Why Accepting a Senior’s Condition is Good for the Caregiver

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When you first learn that an older family member has a serious condition, like dementia or ALS, it can be difficult to wrap your head around. This can be especially true if you find yourself in the role of caregiver. For some caregivers, accepting that the senior has a chronic condition feels like defeat.

Home Health Care in Deerfield Beach FL: Caregiver Realizations
Home Health Care in Deerfield Beach FL: Caregiver Realizations

Not being able to accept the reality of the condition can be detrimental to the caregiver and the older adult. Below are some of the benefits of acceptance.

Acceptance Improves Preparedness

Not accepting a condition may cause caregivers to put blinders on and not see the ways the older adult’s situation will change as their health worsens. This can cause them to be unprepared for changing care needs and a ramping up of the time involved. When a caregiver accepts the condition, they can begin to learn more about it and what to expect in the future, enabling them to do things like contacting home care agencies to plan for future care.

Acceptance Allows for Better Disease Management

Many conditions require changes to lifestyle and having certain tools or medications on hand. For example, a senior with diabetes needs to change the way they eat. If the caregiver does not accept that they have a chronic condition, they may prepare foods that fall within the parameters of the food plan suggested by the senior’s health care team. Or, the caregiver of a senior with COPD may fail to carry a rescue inhaler when they go on an outing with the senior.

Acceptance Can Mean Active Involvement in Treatment

Once a caregiver accepts that their loved one has a chronic condition, they can become actively involved in the older adult’s treatment plan and care. They can attend medical appointments and learn how they can help to manage the senior’s health. The caregiver can also take active steps at home to improve the senior’s health and quality of life so that they can continue to enjoy life for as long as possible.

Acceptance Gives the Senior Permission to Express Emotions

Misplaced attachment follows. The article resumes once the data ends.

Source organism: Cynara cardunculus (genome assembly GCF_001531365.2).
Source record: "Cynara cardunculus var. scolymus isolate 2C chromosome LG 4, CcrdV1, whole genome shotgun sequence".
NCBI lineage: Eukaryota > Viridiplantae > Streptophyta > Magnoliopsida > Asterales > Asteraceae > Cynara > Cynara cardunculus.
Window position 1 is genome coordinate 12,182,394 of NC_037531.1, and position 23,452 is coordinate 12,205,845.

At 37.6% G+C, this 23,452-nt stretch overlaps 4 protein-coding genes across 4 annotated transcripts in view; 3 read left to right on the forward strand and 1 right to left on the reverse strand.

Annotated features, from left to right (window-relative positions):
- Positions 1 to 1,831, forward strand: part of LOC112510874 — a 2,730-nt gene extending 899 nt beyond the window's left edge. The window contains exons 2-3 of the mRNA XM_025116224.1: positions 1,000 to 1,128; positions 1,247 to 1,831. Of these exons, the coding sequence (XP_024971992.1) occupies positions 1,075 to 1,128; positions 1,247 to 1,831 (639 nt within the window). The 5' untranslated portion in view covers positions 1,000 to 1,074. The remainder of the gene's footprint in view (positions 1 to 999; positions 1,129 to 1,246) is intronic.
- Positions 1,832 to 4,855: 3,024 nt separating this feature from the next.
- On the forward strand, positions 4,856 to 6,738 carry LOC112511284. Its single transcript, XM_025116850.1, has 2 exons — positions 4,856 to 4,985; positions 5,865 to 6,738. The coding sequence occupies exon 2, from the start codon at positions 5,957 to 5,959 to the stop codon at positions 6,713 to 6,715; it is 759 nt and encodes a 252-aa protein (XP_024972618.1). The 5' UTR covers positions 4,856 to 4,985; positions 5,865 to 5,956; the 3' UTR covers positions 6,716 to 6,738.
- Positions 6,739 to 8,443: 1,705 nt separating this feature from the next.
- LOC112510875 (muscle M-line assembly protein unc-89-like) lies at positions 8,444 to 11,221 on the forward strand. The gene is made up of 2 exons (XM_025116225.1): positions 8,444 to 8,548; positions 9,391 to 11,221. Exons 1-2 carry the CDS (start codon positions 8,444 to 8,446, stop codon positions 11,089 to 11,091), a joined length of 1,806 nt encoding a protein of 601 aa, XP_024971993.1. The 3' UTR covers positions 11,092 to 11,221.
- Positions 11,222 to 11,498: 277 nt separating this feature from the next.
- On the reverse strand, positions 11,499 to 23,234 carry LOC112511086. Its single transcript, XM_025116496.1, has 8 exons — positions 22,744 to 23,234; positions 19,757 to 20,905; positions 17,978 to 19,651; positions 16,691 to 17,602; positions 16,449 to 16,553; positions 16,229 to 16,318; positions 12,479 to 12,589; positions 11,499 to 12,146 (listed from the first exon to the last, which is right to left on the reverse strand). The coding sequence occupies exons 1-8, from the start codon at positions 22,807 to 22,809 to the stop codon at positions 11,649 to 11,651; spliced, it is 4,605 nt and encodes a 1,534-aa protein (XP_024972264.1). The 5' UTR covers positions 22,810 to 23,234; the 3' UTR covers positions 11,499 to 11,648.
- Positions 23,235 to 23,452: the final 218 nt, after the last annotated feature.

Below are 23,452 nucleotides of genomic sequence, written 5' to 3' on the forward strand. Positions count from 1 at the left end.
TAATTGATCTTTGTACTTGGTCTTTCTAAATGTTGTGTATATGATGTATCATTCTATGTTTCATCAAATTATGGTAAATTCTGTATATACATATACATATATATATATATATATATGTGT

When caregivers are unfailingly cheerful and refuse to admit they feel worried, sad, or even angry, their older family member may think they also cannot express negative emotions. It can be stressful to suppress feelings and it really isn’t healthy. When a caregiver can say that they feel sad about what is happening to the older adult, it gives the senior permission to say that they are sad, too. Sharing these feelings can make them less of a burden for both the caregiver and the senior.

If you or a family member are in need of hiring Home Health Care in Deerfield Beach, FL, call the caring professionals at Star Multi Care today at (954) 870-4770. Providing service in Boca Raton, West Palm Beach, Delray Beach, Boynton Beach, Weston, Southwest Ranches, Pembroke Pines, Cooper City, Lighthouse Point, and Wilton Manors.


About the author: Stephen Sternbach
Stephen Sternbach has been the Chairman of the Board of Directors, President, and Chief Executive Officer of Star Multi Care Services since 1987. After the sale of the New York and New Jersey operations of Star Multi Care Services, Sternbach brought the company private where he remains President and CEO of this newly developed $22M home healthcare company. With Sternbach at the helm, Star Multi Care Services employs more than 550 employees, in six offices throughout Florida, Pennsylvania, Ohio and New York. From 1978 to 1986, Sternbach was associated with Automated Data Processing, Inc. (“ADP”)–a provider of information services, where he held several marketing positions before becoming the Director of Sales. 1999-2008 Sternbach was an active participant on the Board of Directors for Proginet–a computer software company based in Garden City, New York. He also served on the Board of Trustees of the Long Island Chapter of the National Multiple Sclerosis Society from 1996-2002. In 1996, Stephen Sternbach was named “Entrepreneur of the Year” by Ernst & Young, Paine Webber and NASDAQ. Sternbach was also named in Crain’s New York Business Article, “40 Under 40” Successful Business Executives/Future Business Leaders in 1995. While maintaining a diversity of business and personal interests, Sternbach concentrated most of his efforts over the past 28 years towards continuously improving the quality of services delivered by the Star Multi Care Services’ family of companies. Stephen Sternbach holds a Master of Public Administration from Syracuse University – Maxwell School of Public Administration and a Bachelor of Arts in Industrial Relations and Personnel Administration from Ithaca College.